[Sources: Francis Bernand: Records and Reminiscences, volume 2; Benjamin Ferrey: Recollections of A.N. Welby.Pugin, and his Father Augustus Pugin ]

Tuesday, 7 October 2014

The Head of an Academician

Self portrait by John Prescott Knight
I knew  that Richard Evans (see earlier post) had stopped showing at the Royal Academy following an argument over the hanging - or non-hanging - of his pictures at the Summer Exhibition. I didn't, however, realise that he actually came to blows over the matter, or rather to one single and decisive blow, which he admininstered to the head of the secretary of the Academy, John Prescott Knight. William Powell Frith tells  the story in his autobiography. His racial stereotyping is somewhat misplaced,  Evans having been born,  as far as I know, in Shrewsbury.  The incident actually occured  in April 1849.
A Welshman named Evans, a portrait-painter of merit, had been a pretty constant exhibitor for some years. He assisted Sir Thomas Lawrence, many of whose columns and background-curtains he is said to have painted. I have been told, but I cannot vouch for the truth of it, that all Welshmen are choleric; anyway, Evans was, and when he found that not a single portrait by him was allowed to appear in the exhibition of (about) 1846, he armed himself with a thick stick and took his way to Trafalgar Square, where we were then located.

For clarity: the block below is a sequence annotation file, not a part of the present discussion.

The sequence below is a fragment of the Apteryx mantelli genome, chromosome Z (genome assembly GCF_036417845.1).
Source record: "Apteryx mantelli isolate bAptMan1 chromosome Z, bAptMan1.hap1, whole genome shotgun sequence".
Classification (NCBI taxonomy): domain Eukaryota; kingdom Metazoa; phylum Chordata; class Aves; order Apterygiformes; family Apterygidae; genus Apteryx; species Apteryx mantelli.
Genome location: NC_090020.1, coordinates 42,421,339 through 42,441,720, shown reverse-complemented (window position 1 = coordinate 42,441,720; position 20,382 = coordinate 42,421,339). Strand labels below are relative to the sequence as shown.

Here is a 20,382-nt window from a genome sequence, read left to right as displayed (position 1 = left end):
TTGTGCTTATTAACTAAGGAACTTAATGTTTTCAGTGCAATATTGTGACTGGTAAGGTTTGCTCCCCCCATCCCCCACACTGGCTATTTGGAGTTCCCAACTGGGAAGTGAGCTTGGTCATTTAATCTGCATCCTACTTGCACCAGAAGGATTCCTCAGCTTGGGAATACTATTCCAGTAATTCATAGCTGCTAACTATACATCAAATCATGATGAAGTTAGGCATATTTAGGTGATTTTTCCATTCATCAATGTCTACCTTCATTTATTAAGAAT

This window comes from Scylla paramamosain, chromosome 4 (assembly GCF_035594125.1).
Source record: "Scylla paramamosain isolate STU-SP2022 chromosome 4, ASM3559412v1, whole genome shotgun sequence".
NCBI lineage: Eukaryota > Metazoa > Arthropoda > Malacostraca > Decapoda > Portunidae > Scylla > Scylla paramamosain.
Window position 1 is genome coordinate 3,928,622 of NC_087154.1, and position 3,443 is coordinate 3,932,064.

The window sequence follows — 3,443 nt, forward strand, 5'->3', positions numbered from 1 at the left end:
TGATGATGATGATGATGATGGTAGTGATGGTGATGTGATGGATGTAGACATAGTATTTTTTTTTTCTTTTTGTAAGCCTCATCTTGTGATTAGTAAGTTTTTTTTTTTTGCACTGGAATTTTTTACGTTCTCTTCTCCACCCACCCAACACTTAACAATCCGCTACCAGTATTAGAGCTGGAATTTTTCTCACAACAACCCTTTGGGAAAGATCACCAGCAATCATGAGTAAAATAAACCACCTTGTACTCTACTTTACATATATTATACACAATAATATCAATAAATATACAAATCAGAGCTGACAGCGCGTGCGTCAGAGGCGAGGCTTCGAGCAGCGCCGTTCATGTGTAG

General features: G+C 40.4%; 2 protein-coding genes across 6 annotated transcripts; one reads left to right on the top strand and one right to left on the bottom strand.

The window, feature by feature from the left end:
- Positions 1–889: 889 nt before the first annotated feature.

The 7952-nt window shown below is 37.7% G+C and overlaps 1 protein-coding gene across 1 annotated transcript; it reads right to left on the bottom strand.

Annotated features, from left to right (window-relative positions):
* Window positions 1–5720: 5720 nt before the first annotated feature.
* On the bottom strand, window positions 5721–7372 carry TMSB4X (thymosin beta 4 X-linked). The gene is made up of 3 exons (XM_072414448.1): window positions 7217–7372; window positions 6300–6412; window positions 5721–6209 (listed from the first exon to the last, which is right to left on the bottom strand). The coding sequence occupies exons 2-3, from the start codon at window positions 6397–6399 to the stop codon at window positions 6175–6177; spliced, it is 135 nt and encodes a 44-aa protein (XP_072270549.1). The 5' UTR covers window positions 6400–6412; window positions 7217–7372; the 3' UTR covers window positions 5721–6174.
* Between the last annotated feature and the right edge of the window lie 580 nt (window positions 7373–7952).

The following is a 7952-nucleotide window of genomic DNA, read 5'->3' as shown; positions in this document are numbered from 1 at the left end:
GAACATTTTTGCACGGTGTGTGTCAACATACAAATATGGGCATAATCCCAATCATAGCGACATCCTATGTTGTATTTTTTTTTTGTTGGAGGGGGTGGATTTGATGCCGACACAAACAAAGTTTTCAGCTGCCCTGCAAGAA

"Where," said the furious Welshman to the porter, " is your blanked Hanging Committee ?"

"The Hanging Committee, sir ?" said the affrighted porter ; " the gentlemen — the members, sir, are all in the galleries varnishing the pictures, sir."
" Bring one or two of 'em down here," said Evans, as he stood in the hall grasping his cudgel; "fetch 'em, sir, fetch 'em ! I should like the whole lot."